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Paul Basken, The Cronicle of higher education, 2011-12-15
As Congress proves itself increasingly dysfunctional and captive to extremists, lots of people may be asking themselves: What kind of fish-brained voters keep electing these guys?
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AFP, ABC Science, 2011-12-15
It might sound fishy, but US researchers say minnows make perfect lab rats when it comes to exploring the surprising power of the uninformed in group decision-making.
(more)

Science Daily, 2011-12-15
Contrary to the ideal of a completely engaged electorate, individuals who have the least interest in a specific outcome can actually be vital to achieving a democratic consensus.
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Eva Obermüller, ORF.at, 2011-12-15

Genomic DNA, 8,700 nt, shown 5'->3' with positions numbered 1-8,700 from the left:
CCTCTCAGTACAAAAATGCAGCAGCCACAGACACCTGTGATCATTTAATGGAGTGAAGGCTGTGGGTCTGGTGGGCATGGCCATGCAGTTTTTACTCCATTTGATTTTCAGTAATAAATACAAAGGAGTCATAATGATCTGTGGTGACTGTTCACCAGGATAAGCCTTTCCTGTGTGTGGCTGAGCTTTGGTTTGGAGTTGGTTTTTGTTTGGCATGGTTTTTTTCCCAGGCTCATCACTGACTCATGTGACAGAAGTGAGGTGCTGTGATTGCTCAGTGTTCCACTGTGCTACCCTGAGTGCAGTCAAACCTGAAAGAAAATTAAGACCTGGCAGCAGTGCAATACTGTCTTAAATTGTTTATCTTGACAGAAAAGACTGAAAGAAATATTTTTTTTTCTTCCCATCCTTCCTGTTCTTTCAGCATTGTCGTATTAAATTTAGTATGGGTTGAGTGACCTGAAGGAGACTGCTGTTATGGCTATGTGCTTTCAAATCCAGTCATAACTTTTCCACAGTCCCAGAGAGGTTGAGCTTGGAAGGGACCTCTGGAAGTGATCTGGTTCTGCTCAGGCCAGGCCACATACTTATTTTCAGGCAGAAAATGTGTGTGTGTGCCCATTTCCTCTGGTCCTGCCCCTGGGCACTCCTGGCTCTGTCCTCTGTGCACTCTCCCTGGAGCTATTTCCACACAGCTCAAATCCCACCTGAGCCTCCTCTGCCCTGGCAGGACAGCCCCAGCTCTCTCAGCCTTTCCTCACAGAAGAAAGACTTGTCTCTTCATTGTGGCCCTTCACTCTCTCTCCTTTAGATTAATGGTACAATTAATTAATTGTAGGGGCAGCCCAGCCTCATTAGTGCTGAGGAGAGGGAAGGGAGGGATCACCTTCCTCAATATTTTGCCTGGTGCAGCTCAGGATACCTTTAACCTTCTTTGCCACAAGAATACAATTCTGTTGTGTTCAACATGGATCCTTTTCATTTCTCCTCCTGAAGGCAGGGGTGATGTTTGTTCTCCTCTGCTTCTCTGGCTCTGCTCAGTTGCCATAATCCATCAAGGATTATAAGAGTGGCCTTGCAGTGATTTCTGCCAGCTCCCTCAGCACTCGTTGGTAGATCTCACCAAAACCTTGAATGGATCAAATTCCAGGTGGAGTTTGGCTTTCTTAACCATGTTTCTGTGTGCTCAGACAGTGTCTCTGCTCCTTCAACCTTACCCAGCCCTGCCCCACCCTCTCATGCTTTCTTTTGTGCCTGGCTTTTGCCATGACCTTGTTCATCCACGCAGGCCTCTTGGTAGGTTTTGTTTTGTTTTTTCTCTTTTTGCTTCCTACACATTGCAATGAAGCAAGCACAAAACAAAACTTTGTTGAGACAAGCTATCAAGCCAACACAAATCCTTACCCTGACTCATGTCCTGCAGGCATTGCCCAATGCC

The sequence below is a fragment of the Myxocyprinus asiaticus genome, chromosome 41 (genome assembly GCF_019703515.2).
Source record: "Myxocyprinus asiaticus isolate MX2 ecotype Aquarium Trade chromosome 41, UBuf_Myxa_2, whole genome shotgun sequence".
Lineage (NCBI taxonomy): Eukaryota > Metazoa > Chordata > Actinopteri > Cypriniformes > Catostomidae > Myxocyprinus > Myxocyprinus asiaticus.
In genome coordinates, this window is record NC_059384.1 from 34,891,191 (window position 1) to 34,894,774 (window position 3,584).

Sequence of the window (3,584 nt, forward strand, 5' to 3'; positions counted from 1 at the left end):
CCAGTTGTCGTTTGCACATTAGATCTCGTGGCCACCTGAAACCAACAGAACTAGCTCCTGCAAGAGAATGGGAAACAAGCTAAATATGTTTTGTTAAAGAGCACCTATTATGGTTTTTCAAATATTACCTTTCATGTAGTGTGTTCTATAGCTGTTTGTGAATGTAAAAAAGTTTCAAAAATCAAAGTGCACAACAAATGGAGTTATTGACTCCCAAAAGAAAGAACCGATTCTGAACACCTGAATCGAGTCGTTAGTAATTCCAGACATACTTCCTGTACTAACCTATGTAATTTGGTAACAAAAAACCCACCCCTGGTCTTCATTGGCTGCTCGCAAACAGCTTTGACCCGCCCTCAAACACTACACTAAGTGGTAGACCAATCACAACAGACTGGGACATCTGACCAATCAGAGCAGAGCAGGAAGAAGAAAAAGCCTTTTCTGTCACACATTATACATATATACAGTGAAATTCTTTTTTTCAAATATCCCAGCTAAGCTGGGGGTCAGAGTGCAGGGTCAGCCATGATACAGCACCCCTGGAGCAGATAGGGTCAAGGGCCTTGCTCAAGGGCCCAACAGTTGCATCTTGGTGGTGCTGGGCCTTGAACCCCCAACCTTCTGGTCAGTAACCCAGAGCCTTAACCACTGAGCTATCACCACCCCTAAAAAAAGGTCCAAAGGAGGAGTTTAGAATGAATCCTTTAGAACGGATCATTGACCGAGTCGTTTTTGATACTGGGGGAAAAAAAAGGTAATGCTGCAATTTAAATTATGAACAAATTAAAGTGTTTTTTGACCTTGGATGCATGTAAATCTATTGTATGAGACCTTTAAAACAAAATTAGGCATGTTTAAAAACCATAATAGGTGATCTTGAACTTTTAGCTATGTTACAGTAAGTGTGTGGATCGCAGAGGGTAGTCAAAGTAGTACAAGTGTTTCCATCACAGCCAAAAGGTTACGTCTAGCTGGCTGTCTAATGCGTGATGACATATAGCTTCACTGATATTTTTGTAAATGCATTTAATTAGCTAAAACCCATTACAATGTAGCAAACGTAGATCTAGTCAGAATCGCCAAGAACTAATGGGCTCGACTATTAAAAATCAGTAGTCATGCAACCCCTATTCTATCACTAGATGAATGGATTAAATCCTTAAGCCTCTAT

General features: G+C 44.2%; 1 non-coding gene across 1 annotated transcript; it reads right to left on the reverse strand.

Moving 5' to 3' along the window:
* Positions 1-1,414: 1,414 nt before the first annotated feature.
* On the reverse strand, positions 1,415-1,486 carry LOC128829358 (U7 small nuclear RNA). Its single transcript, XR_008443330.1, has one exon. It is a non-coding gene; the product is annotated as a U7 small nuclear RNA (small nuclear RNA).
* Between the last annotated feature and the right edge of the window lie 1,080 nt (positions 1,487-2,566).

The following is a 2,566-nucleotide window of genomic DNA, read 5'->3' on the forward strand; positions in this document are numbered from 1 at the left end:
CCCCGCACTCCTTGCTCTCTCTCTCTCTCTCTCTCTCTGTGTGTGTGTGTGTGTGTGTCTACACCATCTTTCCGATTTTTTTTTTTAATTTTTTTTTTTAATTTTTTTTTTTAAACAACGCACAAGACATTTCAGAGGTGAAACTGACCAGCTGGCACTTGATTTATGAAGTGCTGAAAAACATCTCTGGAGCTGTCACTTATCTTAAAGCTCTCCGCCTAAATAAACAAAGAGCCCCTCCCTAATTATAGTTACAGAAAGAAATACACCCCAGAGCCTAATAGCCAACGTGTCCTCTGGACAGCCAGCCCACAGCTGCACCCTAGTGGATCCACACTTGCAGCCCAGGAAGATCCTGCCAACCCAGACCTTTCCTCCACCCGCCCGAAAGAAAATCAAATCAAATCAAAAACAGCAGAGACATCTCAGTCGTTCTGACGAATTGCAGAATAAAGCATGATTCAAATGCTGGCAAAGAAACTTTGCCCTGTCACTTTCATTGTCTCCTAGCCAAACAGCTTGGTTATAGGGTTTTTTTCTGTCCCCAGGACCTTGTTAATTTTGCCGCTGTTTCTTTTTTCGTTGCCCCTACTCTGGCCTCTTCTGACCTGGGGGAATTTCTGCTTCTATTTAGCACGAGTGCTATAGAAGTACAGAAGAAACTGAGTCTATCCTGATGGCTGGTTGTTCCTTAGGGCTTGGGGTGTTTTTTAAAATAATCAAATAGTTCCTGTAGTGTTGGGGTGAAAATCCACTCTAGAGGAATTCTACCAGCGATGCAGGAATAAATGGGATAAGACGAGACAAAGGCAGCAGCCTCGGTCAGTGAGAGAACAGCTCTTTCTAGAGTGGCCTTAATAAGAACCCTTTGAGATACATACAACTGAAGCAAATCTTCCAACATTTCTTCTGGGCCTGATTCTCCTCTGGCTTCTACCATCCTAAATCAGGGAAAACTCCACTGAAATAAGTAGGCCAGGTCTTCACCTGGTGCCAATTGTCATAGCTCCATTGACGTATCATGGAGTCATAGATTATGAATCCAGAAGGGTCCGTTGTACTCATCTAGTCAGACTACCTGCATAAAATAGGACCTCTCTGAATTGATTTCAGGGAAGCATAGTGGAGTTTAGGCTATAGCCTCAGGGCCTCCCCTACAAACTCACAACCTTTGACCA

Der mündige und informierte Bürger ist Grundlage jeder funktionierenden Demokratie, so die gängige Annahme. Eine Studie besagt hingegen: Unwissende, interesselose Individuen sind ebenso wichtig für den demokratischen Konsens.
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Joseph Castro, LiveScience, 2011-12-15
Ignorance can be bliss, but it seems it can also promote democracy.
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Joseph Castro, MSNBC.com, 2011-12-15
Minority can persuade majority, until the unknowing come along, study finds.
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AFP, Ottawa Citizen, 2011-12-15
It might sound fishy, but researchers at Princeton University say minnows make perfect lab rats when it comes to exploring the surprising power of the uninformed in group decision-making.
(more)

Improbable Research, 2011-12-15
A democracy without a substantial number of uninformed individuals, may not know what it’s doing, metaphorically speaking. So implies this new study
(more)